| 1961 (age 53–54)Muzaffarpur, Bihar, India|Anamika (poet) Wikipedia
Anamika (born 17 August 1961, in Muzaffarpur, Bihar) is a prominent contemporary Indian poet, social worker and novelist writing in Hindi, and a critic writing in English.
She has eight collections of poetry, five novels and four works of criticism in her credit. Currently, she is Reader at the Department of English, Satyawati College, University of Delhi.
Anamika was born on 17 August 1961 in Muzaffarpur, Bihar. Her father Shyamnandan Kishore was a Hindi poet and her "first teacher in poetry". Anamika describes herself as a very lonely child who led a very isolated life in a huge household. Her only companions were the books from her father's library. She says reading these books, living a life of imagination and listening to her "aunts, classmates, other women, women in distress," their stories and their pain shaped her understanding of women, whose socially-constructed femininity she learnt to deconstruct and question after studying the work of poets like Sylvia Plath, Anne Sexton, Marge Piercy, Toni Morrison and Alice Walker.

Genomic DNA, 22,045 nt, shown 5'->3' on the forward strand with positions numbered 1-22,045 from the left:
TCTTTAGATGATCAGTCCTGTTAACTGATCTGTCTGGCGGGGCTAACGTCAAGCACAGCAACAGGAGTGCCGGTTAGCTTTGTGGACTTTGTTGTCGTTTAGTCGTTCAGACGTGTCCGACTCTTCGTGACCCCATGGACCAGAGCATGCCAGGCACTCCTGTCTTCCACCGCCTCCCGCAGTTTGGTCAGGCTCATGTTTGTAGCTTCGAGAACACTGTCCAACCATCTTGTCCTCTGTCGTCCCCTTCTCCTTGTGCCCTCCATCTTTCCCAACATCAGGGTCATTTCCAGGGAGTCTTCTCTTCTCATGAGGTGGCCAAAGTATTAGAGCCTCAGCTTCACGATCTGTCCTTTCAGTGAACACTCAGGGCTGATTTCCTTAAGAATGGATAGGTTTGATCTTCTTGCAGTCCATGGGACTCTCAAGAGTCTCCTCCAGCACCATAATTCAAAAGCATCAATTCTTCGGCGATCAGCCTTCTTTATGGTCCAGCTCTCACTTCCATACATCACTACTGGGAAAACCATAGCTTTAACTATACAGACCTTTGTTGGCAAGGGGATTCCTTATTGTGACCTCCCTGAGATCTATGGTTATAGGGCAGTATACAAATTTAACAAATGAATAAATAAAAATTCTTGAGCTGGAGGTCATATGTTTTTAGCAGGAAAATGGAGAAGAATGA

Anamika studied at the Universities of Patna, Lucknow and Delhi. Her PhD was on "Donne Criticism through the Ages" and her Post-Doctoral research on, "The Treatment of Love and Death in Post-war American Women Poets". "A Comparative Study of Women in Contemporary British and Hindi poetry" is her current topic of research as a Fellow at Teen Murti Bhawan, Delhi.
Anamika considers writing a "criticism" of life and a tentative "translation" of words and half-ideas that float inside oneself. According to her "each utterance is a translation" and the "critical" and the "creative" are Siamese twins.
As a feminist translator who hates to "domesticate" a work she translates, she feels translating from English to Hindi is fun, like "playing hopscotch with an old friend, a sakhi" while translating from Hindi to English is "more akin to the pleasures of playing a crossword puzzle which teases, irritates, challenges" it "finally boils down to an issue of prestige." Her ideal as a translator is to make the source text feel at home in the target language, just as one would try to make a visiting foreign poet feel at home. Anamika has translated the works of writers like Octavio Paz, Rilke, Rabindranath Tagore, Les Murray and Girish Karnad.Kedar Samman (2007)
Sahityasetu Samman (2004)
Parampara Samman (2001)
Girija Mathur Samman (1998)
Sahityakar Samman (1998)
Bharat Bhushan Award for Poetry (1996)